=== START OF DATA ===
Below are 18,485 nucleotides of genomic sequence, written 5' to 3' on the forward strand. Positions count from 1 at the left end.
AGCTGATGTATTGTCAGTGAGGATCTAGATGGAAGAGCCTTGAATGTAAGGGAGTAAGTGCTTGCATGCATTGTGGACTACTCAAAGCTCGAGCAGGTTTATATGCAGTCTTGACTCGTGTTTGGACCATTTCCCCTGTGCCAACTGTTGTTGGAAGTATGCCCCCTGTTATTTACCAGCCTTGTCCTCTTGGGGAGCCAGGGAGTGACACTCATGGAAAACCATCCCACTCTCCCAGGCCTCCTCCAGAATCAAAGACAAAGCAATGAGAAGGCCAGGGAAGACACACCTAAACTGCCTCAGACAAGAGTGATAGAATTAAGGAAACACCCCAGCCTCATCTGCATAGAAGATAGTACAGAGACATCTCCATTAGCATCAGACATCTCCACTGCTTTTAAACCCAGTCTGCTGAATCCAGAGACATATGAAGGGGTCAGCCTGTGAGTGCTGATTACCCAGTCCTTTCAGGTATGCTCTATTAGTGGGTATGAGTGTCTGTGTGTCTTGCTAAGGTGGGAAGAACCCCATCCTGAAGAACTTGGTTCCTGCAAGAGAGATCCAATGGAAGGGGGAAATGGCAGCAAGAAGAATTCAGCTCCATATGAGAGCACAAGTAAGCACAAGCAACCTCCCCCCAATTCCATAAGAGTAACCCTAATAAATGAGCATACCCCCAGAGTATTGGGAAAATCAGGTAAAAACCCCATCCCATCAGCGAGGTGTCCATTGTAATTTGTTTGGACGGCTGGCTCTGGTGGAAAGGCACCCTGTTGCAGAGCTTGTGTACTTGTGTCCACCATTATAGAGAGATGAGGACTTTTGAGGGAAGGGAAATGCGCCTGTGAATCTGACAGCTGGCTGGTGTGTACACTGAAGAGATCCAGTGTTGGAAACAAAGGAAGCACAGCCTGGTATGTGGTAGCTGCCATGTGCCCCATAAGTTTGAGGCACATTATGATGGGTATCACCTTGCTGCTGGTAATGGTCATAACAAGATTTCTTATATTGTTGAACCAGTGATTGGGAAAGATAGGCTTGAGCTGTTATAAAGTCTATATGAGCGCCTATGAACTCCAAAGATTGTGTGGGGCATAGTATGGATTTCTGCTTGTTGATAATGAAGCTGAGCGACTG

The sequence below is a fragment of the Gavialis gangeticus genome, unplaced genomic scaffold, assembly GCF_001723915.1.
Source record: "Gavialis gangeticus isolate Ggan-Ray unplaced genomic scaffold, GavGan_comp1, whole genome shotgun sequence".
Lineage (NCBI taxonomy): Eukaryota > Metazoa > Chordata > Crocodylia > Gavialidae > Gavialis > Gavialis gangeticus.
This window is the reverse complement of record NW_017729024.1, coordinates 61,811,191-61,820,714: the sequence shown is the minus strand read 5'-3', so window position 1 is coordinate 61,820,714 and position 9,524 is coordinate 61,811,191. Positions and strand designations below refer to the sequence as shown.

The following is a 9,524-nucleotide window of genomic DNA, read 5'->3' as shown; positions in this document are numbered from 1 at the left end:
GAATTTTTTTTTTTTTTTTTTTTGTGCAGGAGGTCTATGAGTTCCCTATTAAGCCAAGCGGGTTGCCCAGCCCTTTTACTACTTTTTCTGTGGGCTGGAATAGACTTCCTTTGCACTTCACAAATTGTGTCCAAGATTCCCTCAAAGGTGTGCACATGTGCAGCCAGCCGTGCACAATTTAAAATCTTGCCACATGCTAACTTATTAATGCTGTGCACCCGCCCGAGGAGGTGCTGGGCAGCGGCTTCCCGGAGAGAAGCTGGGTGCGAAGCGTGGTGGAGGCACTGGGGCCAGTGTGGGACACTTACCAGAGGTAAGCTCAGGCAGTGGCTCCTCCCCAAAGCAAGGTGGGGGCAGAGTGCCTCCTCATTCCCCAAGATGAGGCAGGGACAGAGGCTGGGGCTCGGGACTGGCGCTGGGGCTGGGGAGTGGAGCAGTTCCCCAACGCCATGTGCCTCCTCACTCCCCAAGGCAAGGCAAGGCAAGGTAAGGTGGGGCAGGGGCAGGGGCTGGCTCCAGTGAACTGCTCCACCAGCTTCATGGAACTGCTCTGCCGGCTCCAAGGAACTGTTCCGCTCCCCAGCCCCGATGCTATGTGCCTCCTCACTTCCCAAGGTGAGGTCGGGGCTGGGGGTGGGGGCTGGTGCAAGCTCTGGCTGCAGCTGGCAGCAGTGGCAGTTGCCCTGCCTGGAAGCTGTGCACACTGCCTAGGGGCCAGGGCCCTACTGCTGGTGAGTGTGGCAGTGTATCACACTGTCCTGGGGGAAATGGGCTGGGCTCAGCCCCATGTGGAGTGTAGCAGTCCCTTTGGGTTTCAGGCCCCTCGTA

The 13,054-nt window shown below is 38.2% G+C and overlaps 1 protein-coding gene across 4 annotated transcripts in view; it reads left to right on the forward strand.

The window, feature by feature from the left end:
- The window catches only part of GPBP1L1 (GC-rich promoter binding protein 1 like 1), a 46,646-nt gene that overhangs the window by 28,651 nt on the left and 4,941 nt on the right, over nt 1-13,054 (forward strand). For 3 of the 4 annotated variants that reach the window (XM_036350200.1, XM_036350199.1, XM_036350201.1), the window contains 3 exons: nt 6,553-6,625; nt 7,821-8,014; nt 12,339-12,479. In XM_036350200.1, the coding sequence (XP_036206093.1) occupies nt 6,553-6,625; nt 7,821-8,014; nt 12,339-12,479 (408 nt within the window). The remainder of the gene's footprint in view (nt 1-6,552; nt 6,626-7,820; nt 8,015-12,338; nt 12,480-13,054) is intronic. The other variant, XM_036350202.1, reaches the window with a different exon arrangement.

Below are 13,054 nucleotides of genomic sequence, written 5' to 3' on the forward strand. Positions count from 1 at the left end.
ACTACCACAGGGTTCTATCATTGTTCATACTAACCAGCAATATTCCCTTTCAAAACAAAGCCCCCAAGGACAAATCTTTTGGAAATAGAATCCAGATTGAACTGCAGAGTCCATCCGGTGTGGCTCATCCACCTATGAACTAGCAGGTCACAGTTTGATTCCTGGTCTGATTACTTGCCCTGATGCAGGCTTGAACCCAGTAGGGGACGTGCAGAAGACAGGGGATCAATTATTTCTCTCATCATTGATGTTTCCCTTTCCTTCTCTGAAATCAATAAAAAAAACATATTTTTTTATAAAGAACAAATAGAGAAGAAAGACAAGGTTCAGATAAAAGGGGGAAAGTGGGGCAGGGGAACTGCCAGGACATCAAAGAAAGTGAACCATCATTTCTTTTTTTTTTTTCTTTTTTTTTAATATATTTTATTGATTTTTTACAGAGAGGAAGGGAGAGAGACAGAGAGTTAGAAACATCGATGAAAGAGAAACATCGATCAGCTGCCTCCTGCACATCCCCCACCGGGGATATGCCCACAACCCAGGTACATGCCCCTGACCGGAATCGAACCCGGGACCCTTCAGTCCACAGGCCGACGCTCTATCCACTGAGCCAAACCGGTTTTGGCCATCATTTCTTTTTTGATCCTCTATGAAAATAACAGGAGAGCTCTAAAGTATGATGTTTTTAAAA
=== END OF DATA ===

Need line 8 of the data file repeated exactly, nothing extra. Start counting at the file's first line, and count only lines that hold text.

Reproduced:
GAATTTTTTTTTTTTTTTTTTTTGTGCAGGAGGTCTATGAGTTCCCTATTAAGCCAAGCGGGTTGCCCAGCCCTTTTACTACTTTTTCTGTGGGCTGGAATAGACTTCCTTTGCACTTCACAAATTGTGTCCAAGATTCCCTCAAAGGTGTGCACATGTGCAGCCAGCCGTGCACAATTTAAAATCTTGCCACATGCTAACTTATTAATGCTGTGCACCCGCCCGAGGAGGTGCTGGGCAGCGGCTTCCCGGAGAGAAGCTGGGTGCGAAGCGTGGTGGAGGCACTGGGGCCAGTGTGGGACACTTACCAGAGGTAAGCTCAGGCAGTGGCTCCTCCCCAAAGCAAGGTGGGGGCAGAGTGCCTCCTCATTCCCCAAGATGAGGCAGGGACAGAGGCTGGGGCTCGGGACTGGCGCTGGGGCTGGGGAGTGGAGCAGTTCCCCAACGCCATGTGCCTCCTCACTCCCCAAGGCAAGGCAAGGCAAGGTAAGGTGGGGCAGGGGCAGGGGCTGGCTCCAGTGAACTGCTCCACCAGCTTCATGGAACTGCTCTGCCGGCTCCAAGGAACTGTTCCGCTCCCCAGCCCCGATGCTATGTGCCTCCTCACTTCCCAAGGTGAGGTCGGGGCTGGGGGTGGGGGCTGGTGCAAGCTCTGGCTGCAGCTGGCAGCAGTGGCAGTTGCCCTGCCTGGAAGCTGTGCACACTGCCTAGGGGCCAGGGCCCTACTGCTGGTGAGTGTGGCAGTGTATCACACTGTCCTGGGGGAAATGGGCTGGGCTCAGCCCCATGTGGAGTGTAGCAGTCCCTTTGGGTTTCAGGCCCCTCGTA